A fox invented the hidden ball trick, and it was common for a fox team to try it six or seven times a game. One moment you were having a delightful conversation with the first baseman, and the next tagged out. It was rarely that simple, however. Any fox would tell you. These schemes could involve song, dance, theatrics and in some cases, fan participation. You’d think by the second or third time opposing packs would figure it out? Nope. Their tricks worked time after time, becoming more and more clever. Their patrons discussed hidden ball trick variations the way chess enthusiasts discussed openings. I think they loved the old look what I’ve got more than the game itself.
Fox baseball games also had signals, oh were there signals, real signals, fake signals and the stealing of signals. They were given with flags, whistles, and choreographed dances on the bench. There was even a rumor that one fox gave signs telepathically.
Their games also had arguments, long arguments. It was like going to the theater, and a game without one was very disappointing to the fox patrons. They loved them. A home run got only a polite cheer, but arguing with the owl? Woo hoo! It was a hootenanny. That’s what they called arguing with the owls, hootenannies. There was a well established decorum for all of this, but I’m pretty sure only the foxes knew just what that was. Owls would demand triple the food to work a fox game.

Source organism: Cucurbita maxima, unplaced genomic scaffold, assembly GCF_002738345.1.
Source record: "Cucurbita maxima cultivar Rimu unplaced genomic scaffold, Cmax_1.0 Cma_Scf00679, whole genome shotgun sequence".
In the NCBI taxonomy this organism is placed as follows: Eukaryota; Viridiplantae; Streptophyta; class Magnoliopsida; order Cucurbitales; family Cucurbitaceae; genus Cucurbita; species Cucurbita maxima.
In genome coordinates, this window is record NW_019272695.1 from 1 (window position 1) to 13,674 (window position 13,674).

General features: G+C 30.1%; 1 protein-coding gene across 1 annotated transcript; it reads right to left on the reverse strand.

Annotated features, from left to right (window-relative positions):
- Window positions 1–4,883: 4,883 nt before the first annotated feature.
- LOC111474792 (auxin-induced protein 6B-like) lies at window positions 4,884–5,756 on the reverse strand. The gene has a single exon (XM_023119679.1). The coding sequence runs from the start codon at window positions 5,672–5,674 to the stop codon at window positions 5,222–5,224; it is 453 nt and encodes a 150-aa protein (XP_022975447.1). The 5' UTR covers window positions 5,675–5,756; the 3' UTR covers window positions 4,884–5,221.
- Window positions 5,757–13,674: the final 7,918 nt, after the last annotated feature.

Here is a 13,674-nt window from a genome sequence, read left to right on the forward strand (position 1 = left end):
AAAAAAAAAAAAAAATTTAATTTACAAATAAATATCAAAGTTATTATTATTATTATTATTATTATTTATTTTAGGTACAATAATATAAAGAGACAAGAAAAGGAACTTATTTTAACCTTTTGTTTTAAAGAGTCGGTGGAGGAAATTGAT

Most creatures didn’t trust the foxes, dogs included. It’s not that we didn’t like them, on the contrary, foxes could be wonderful company. They just had a bad reputation, you see? They were different, and that made us uncomfortable. Yes, they played baseball, which was something I guess, but they played it poorly and in their very strange way. The rules were the same, but their style of play was intolerable to anyone but their own kind. It was maddening to watch the foxes play their brand of ball. It was an abomination.